Bowen McCauley Dance program proves small and well-crafted can trump bigger and bolder
By Sarah Kaufman, Published: March 8
You’d have to ask Charles Darwin why ambition and risk-taking are such standard hooks for our interest, whether in a mate, a business leader or an artist. We may need to evolve past this thinking, because in so many cases, the bigger, bolder challenge is not better. This was clear in the Bowen McCauley Dance program at the Atlas Performing Arts Center on Friday.
The program was part of the Atlas Intersections Festival, which puts an emphasis on collaborations. This brought about the evening’s chief pleasure: watching Lucy Bowen McCauley’s fine dancers in a premiere by guest choreographer Junichi Fukuda. His “Segments” broke no new ground, but it didn’t try to. Fukuda knew exactly what he was doing here: creating a work of easeful harmony with an interesting, rhythmical Howie B remix of Steve Reich and the simple, beautifully executed lines and swerves of five dancers. With such a restricted dance vocabulary, a sustained spin or a sudden light jump caught the imagination, bringing to mind freedom and flight.
The theater’s intimate space increased the sense of connectedness in this altogether pleasing work. But the real credit was due to Fukuda’s modest, tasteful proposal.
By contrast, strain was evident in Bowen McCauley’s “Fire and Air,” a portrayal of Cleopatra’s death scene from Shakespeare’s “Antony and Cleopatra.” There was a lot going on in this formidable task: Bowen McCauley, whose company has been a fixture of the local dance scene for 18 years, brought in a director, Alan Paul, and a composer, Patrick Soluri. Chelsea Schuller designed the theatrical costumes. The choreographer took on the role of the Egyptian queen, quite a sight with her bright red hair and purple gown.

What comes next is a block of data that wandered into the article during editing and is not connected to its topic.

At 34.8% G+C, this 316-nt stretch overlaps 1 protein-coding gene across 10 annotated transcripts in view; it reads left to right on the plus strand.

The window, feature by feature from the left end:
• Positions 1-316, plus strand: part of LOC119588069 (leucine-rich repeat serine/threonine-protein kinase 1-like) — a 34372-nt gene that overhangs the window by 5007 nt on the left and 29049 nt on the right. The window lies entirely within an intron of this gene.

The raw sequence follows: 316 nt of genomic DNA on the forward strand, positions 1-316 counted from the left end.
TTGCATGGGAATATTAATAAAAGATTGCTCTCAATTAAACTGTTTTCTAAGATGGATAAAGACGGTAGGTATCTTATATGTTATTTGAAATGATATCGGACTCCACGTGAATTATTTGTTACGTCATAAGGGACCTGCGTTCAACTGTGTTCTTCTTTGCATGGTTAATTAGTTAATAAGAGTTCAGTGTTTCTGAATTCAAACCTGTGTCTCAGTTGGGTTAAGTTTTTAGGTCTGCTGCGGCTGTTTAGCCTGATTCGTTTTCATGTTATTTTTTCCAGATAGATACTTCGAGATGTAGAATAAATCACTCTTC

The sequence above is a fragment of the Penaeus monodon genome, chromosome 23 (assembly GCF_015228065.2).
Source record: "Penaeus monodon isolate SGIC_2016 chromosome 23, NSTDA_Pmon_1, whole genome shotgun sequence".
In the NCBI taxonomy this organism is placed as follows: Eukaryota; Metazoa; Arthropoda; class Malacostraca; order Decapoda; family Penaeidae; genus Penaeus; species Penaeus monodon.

Bowen McCauley’s wisest decision was to limit the rest of the cast to three: Dustin Kimball as Mark Antony, and Liz Clain-Stefanelli and Alicia Curtis as attendants. Yet there was neither fire nor air in the result. Earthbound heaviness was the overriding impression, given the dark, pounding music, the melodrama, the labored attempt at a Martha Graham-style emotional spectacle.
Better was Bowen McCauley’s lighthearted “Tableaux de Provence,” a sweet riff on romance that emphasized the six dancers’ soft, velvety quality of movement. If it, too, borrowed from iconic modern-dance works — various girl-meet-boy encounters from Paul Taylor and Mark Morris came to mind — the concept was sound and suitably achieved.